Prints

Literacy Supports – Harold and the Purple Crayon

As I’ve been exploring the existing literature regarding using 3D printing to support literacy, I came across STL files for a few books that had been created by Tactile Picture Books Project.  They’ve made files for Harold and the Purple CrayonGoodnight Moon, and a few others.  I decided to try printing Harold to see how it would come together as a book.  Through this process, I noticed a number of things.

  1. The files were created to be raised shapes that faithfully represented a raised version of the 2D line drawings in the book.
  2. The resulting prints were individual pieces that would need to be glued onto a background of some sort.  For example, in the drawing where Harold is on a sailboat, the boat with Harold printed as a separate piece from the moon above. 
  3. The files for the book were all created in different sizes.  In order for the pieces to be roughly the same size, I needed to adjust the size of the print.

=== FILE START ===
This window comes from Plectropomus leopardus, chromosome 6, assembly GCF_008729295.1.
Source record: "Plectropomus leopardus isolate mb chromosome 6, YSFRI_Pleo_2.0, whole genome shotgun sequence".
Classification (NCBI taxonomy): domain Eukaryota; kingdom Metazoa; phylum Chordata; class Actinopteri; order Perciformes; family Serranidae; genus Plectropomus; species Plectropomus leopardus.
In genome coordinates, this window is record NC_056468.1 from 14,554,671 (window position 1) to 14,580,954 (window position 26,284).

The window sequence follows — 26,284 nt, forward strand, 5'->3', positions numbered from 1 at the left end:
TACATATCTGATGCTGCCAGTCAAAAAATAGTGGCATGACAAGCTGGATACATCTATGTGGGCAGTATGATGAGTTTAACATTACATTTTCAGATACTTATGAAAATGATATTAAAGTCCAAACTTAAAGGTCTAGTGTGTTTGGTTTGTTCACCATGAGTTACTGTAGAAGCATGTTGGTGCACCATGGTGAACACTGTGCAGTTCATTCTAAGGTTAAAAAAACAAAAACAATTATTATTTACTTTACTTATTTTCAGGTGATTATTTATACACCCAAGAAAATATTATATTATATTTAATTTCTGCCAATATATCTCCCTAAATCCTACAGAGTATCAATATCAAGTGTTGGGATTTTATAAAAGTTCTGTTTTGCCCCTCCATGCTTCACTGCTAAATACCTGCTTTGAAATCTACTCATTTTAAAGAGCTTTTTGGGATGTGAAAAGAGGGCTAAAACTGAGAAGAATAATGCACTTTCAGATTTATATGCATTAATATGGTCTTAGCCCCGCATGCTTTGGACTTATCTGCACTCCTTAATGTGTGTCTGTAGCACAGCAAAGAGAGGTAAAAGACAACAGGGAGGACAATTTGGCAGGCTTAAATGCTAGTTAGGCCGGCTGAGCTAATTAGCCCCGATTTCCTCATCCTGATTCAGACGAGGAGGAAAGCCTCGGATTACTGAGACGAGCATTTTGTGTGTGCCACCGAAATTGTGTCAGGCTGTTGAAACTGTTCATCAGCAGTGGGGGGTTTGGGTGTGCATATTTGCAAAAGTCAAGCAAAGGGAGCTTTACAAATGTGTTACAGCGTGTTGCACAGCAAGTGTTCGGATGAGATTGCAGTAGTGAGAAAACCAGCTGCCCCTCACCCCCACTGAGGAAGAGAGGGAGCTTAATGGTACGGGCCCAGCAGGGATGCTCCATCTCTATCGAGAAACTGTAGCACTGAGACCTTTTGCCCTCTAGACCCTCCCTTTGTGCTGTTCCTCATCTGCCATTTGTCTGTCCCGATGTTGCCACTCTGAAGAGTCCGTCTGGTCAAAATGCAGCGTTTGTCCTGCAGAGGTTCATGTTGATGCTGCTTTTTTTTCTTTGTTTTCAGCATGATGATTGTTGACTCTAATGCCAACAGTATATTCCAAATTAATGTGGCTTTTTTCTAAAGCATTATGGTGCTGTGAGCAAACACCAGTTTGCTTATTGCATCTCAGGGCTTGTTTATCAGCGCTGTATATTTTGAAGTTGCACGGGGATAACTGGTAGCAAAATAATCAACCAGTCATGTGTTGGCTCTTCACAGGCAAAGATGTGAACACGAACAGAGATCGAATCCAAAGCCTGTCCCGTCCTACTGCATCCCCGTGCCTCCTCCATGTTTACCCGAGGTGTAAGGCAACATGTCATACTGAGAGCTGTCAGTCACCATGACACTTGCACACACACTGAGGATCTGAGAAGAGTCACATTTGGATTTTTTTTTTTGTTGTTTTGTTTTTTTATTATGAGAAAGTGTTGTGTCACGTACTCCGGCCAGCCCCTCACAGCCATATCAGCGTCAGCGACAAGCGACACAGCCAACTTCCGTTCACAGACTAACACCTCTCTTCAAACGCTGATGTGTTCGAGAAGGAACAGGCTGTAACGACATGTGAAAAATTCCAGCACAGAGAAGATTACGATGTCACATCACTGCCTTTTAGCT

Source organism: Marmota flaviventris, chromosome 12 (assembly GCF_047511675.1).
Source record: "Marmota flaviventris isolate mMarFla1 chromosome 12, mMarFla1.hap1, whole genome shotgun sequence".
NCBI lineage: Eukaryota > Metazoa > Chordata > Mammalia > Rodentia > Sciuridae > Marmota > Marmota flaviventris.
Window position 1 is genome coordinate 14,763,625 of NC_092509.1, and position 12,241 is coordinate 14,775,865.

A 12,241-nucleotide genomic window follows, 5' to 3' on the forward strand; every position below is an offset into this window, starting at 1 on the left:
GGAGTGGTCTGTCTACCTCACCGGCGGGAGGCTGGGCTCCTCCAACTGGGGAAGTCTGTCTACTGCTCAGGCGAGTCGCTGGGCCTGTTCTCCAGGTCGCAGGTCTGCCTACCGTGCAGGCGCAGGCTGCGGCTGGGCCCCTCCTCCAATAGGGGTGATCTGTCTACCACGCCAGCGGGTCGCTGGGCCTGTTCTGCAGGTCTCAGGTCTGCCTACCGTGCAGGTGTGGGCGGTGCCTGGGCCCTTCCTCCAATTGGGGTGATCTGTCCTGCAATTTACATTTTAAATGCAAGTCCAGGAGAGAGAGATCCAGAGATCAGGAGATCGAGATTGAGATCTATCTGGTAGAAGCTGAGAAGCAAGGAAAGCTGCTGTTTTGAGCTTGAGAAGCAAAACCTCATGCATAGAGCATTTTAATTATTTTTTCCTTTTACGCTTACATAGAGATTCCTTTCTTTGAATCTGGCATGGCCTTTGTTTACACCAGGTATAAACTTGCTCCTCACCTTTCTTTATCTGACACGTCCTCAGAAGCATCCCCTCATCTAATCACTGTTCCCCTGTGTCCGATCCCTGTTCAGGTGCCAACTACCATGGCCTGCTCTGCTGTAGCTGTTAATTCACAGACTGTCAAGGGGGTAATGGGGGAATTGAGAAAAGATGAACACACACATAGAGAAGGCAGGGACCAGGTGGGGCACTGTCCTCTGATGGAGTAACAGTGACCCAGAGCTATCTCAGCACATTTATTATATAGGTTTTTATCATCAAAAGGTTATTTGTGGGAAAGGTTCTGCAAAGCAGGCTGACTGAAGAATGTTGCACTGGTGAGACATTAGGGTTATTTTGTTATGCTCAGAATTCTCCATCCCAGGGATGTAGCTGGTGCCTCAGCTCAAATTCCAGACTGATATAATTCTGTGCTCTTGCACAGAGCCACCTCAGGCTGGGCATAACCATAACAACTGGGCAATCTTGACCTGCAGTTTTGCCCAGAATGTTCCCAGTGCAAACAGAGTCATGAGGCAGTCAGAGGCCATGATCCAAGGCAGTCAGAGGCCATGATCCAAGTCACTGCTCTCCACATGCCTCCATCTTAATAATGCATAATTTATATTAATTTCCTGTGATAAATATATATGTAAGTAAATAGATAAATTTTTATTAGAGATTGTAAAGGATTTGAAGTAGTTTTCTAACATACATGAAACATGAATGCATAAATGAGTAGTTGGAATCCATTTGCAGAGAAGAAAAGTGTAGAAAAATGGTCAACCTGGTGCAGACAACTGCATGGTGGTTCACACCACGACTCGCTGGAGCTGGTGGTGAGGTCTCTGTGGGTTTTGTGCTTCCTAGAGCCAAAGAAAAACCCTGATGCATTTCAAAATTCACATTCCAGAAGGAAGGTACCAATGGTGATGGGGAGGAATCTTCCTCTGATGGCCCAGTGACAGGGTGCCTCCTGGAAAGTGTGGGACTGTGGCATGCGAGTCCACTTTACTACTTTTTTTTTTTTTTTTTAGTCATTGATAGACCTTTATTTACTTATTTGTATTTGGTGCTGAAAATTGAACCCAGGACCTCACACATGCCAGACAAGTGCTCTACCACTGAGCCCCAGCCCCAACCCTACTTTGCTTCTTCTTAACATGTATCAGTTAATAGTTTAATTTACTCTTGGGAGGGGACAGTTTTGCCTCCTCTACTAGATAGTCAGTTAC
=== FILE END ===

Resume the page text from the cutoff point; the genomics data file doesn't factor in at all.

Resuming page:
4. Harold himself was mostly unrecognizable, especially tactually.
  5. Not every image in the book was represented in a 3D print.  This meant that even if I were to print all of the files, it would not make a complete book.  It seemed that the designers had only made files for the drawings that Harold had finished making.  If the message of the book is about creativity and the process and freedom of drawing, then printing the book without including these “in-progress” drawings would be leaving out an important piece.
  6. Because the prints were essentially the same as line drawings, the edges of the prints tended to lift up and misprint easily.

These thoughts sparked a lot of conversation between Flo and myself.  Because the designs were so similar to the line drawings in the book, they could easily be rendered as raised line graphics.  These would convey the idea of the act of drawing a picture to students with visual impairments who were familiar with drawing.  We realized that we would likely not choose to 3D print a version of Harold and the Purple Crayon.

 

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